If you bootleg Led Zeppelin, Peter Grant can no longer come 'round to your gaffe and beat seven shades of shit out of you. 'Cus he's dead. But Jimmy Page himself will follow you to the ends of the Earth (ie: Scotland) and prosecute you to the full extent of the law. And probably engage you in psychic warfare, Crowley-stylee, while he's at it.
Tuesday, July 31, 2007
Anyone who's ever lived in any shared, communal environment will tell you: there's always one asshole there whose sole purpose in life is to make everyone else's unbearable. *cough* Jim Black. So yeah, this rang very true when I read it. Very funny, bitchy in a way only men can be, but also very painful.
Sunday, July 29, 2007
This year's Eisner Awards feature a lot of decisions I can get behind, but especially the well-deserved one for Mark Buckingham. He's the British Steve Rude, I keeps telling ya!
Friday, July 27, 2007
I love guitars and I love comics, and right now, it's the epicentre of the news season for both. The two biggest trade shows for the two industries are, by some wacky coincidence, going on simultaneously: NAMM and SDCC. As such, there's plenty of stories leaking out from each catching my eye. Like this and this. Mmm, sparkly purple.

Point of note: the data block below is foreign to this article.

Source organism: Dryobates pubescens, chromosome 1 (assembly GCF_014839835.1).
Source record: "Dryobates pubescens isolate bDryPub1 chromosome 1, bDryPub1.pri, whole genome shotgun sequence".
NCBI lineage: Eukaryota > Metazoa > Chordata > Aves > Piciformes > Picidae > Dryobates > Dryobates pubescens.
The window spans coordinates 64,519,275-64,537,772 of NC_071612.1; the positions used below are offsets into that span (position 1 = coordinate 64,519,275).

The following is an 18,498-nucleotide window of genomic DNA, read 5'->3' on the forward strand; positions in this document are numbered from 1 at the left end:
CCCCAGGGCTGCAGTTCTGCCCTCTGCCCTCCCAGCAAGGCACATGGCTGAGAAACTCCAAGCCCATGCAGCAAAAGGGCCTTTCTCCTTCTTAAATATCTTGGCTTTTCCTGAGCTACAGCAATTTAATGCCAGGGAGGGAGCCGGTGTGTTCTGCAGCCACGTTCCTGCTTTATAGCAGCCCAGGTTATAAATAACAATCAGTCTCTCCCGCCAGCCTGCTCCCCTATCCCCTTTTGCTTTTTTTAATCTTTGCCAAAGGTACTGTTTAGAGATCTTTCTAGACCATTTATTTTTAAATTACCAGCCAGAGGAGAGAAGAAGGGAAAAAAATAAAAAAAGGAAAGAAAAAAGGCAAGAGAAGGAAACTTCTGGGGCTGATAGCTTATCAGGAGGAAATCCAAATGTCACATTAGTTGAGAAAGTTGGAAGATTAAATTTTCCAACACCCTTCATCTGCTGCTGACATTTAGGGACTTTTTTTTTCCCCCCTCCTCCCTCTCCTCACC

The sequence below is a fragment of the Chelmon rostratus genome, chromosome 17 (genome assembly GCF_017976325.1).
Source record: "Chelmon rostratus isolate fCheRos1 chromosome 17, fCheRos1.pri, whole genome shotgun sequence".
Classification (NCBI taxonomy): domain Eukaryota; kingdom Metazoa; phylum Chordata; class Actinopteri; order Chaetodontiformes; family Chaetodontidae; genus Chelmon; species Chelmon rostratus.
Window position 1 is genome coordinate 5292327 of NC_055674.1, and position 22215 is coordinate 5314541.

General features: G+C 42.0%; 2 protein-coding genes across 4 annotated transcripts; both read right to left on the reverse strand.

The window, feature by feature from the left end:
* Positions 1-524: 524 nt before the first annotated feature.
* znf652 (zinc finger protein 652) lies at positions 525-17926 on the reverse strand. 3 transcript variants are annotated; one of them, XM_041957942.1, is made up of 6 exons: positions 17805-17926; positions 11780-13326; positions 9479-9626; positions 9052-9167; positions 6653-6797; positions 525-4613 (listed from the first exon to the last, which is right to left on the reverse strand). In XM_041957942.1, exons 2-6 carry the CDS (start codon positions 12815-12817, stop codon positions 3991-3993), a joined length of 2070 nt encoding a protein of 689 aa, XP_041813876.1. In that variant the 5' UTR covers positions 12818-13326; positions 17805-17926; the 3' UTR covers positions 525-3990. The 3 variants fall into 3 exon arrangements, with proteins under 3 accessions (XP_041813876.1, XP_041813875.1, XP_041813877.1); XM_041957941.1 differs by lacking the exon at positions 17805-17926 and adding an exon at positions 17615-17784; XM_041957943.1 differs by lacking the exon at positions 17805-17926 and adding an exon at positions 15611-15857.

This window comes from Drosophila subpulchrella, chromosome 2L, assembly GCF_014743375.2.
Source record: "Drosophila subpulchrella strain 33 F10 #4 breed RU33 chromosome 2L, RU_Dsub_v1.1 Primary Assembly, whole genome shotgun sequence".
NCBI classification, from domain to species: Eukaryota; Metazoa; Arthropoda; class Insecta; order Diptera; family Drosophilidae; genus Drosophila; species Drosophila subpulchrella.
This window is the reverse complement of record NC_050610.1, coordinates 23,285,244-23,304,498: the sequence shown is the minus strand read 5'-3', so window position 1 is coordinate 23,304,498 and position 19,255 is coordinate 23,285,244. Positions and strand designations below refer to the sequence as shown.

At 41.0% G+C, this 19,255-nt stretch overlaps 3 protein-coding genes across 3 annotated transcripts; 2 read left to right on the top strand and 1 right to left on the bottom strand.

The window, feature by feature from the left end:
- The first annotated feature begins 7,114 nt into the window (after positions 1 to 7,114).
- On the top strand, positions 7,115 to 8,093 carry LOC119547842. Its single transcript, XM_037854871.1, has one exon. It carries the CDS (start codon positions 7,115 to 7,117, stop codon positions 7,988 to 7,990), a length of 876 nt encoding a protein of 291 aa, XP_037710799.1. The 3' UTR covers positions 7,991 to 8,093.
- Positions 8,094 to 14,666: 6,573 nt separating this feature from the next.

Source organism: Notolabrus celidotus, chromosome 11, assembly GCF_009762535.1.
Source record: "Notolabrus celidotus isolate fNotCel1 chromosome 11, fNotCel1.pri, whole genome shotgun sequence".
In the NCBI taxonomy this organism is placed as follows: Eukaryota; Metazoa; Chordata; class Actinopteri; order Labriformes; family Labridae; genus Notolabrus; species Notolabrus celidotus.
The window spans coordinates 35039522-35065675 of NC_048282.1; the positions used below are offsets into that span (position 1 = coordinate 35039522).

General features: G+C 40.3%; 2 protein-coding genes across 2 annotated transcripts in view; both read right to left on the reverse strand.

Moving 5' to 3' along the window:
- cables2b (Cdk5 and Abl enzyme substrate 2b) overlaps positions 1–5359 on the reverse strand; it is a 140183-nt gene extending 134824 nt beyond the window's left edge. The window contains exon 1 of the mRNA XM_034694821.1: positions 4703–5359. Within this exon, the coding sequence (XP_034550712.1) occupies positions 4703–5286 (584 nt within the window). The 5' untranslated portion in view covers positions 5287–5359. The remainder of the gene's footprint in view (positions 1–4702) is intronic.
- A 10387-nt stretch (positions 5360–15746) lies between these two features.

That said, Newsarama's Steve Fritz has given Doctor Who's history in the comics quite a mangling there. Eh, whaddyeh expect?
Thursday, July 26, 2007
So I dropped friend-of-this-blog Ben Caldwell, an illustrator with something of a history with Harry Potter, a line with a friendly enquiry about whether he'd enjoyed THE DEATHLY HALLOWS. His reply was quite comprehensive, so I'll run it verbatim as a second review of the book. He makes some great points. And then drew some kick-ass pictures. Check out more of his art (including more HP-inspired work) at daredetectives.com.
I did indeed read hp7, it was great! I was actually surprised at how
good it was -- not that Rowling is a bad writer, but when she
introduced the whole horcrux angle in hp6, and then the hallows